What's the soonest I would be able to get my money back if I invest in an EB-5 regional center project? Is there any way to get money back before the I-829 is approved? For example, let's say there's a delay, and I have to wait a really long time, could I get my investment returned and still get the green card?
As USCIS policy requires investments to be "sustained," exiting the investment before the I-829 process is complete may not be an approvable practice. USCIS is apparently open to "redeploying" the funds to allow for the investment to continue to generate positive returns, but the actual practice of this is yet to be finalized.
The return of your investment is specific to the regional center and the investment agreement. You need to spend time reviewing and understanding the investment agreement in its entirety. Hiring an immigration attorney and an investment advisor is recommended. EB-5 is a complex program with many requirements.
First, as with any investment, there is always a possibility of a total loss of your investment. EB-5 requires an "at risk" investment to qualify. Moreover, no regional center is allowed to guarantee the return of investors' funds. Likewise, lawful permanent resident status is not guaranteed. No one can ever guarantee the outcome of any visa application or petition, as this decision is up to United States Citizenship & Immigration Services (USCIS). You would have to see through the I-526 and I-829 approvals to have the conditions removed, and it is then and in accordance with the participation agreement/exit strategy that your investment return will come, if you actually do receive a return in terms of capital and/or interest or respective profit percent. Before deciding to move forward with the EB-5 program, secure independent legal counsel and carefully read and review everything: you must look at the equity portion of the investment, all internal costs and/or fees, the exit strategy, how the investment is structured to meet the return of original capital, and return on investment.
Your investment must be at risk through the period of conditional residency. Also, the determination as to when you are able to receive all or part of the investment back depends upon the success of the investment and the provisions in the offering documents, including the private placement memorandum.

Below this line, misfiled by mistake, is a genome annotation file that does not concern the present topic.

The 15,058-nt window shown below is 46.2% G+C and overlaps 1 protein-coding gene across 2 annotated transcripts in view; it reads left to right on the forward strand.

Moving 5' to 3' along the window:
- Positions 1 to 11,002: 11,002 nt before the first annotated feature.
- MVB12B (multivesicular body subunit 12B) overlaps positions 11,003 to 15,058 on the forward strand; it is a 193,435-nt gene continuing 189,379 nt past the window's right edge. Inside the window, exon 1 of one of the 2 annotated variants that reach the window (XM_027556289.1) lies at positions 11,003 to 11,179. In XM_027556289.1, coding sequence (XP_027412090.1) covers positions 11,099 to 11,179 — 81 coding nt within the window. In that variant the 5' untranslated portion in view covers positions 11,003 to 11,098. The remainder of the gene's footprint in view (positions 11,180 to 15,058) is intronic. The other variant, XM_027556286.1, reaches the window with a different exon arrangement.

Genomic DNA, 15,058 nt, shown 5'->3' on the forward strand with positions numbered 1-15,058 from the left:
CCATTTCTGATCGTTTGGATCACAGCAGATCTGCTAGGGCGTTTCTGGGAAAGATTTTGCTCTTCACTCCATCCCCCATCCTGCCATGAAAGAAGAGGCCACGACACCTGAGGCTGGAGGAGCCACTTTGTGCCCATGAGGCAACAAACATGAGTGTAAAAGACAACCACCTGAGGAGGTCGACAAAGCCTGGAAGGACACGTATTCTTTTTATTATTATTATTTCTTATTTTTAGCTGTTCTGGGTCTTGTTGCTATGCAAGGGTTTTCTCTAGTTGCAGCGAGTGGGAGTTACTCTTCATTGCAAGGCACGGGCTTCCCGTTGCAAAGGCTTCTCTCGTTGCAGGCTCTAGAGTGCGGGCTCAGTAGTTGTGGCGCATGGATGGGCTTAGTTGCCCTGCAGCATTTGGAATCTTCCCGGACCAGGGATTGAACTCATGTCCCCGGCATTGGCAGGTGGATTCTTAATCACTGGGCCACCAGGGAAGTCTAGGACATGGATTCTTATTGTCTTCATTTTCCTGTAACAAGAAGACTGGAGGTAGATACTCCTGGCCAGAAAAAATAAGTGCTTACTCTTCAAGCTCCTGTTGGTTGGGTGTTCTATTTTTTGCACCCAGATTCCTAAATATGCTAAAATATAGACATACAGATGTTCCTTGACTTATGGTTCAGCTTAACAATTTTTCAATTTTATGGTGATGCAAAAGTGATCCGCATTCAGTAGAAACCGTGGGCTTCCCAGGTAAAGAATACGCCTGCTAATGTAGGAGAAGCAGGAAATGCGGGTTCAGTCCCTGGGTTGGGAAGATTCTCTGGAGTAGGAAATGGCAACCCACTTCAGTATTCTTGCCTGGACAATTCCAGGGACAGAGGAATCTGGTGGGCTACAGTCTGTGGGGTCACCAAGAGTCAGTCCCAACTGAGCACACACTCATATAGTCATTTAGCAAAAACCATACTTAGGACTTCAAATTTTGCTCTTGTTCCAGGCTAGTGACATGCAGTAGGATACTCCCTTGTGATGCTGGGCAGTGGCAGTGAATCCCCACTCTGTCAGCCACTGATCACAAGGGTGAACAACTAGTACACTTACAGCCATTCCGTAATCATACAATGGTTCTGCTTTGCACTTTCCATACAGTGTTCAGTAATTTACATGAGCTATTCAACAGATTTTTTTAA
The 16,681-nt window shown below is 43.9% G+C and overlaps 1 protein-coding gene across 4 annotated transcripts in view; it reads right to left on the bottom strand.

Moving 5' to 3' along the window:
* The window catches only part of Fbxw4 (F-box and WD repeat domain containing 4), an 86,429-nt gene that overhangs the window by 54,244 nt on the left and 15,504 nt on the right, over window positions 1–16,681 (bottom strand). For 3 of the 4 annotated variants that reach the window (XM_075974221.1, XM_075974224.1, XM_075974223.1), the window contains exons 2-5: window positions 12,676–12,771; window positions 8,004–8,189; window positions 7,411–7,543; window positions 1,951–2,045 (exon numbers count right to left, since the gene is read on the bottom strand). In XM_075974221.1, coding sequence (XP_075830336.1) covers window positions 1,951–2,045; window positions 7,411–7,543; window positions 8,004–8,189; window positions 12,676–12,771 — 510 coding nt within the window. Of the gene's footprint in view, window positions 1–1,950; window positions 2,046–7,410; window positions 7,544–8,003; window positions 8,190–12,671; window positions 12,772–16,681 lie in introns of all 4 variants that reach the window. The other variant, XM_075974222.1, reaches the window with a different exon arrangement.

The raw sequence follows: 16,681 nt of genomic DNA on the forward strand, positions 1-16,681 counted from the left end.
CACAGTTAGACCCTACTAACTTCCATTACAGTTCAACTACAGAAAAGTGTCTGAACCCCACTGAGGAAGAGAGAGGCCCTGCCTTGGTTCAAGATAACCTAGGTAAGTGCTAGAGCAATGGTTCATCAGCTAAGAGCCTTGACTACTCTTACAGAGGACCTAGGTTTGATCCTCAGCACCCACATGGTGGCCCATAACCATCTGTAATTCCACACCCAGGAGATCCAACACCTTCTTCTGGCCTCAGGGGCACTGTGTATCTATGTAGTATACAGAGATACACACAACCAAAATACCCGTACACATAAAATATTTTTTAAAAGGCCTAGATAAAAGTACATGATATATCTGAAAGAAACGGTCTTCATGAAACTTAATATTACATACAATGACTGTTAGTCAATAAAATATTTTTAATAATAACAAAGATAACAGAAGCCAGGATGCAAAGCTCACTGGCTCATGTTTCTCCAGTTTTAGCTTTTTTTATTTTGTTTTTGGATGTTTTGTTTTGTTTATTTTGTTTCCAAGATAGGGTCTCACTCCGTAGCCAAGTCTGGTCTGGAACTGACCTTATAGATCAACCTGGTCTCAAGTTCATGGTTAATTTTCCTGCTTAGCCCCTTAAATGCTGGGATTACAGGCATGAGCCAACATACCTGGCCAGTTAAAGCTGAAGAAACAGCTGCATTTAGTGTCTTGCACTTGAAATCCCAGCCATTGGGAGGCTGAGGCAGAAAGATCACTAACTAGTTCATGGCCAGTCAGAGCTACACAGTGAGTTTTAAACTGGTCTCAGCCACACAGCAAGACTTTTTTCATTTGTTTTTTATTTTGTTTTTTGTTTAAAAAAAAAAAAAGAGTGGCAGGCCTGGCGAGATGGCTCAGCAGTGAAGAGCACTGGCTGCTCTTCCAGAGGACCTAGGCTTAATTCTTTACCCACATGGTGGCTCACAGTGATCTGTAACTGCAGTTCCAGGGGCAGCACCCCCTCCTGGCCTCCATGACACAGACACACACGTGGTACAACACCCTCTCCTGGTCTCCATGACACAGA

John J Downey
The return on investment is a matter between you and the project developers. The issue should be brought up in your documents relating to the investment prior to your releasing any funds.
Return of investment is usually dependent on the loan agreement between the regional center L.P. and the project. Usually there is a lock-in period of five years with a possible extension of one to two years. There is a good reason for this lock-in period. The funds need to remain invested for the approval of your I-829. Considering the current delays in the processing of applications, I do not foresee any investor receiving their funds prior to five years.
Current EB-5 regulations require EB-5 investment capital to be "at risk" and maintained in the new commercial enterprise until the I-829 period. Receiving return of investment principal before I-829 approval will significantly raise the chance of I-829 denial. However, return on investment (such as dividend/profit distribution) is permitted. Investor should still nevertheless proceed with caution.
One of the requirements for getting the I-829 approved is that your capital is still invested and at risk. Thus, if you get your investment back before the I-829 is approved, you are risking that application not being approved.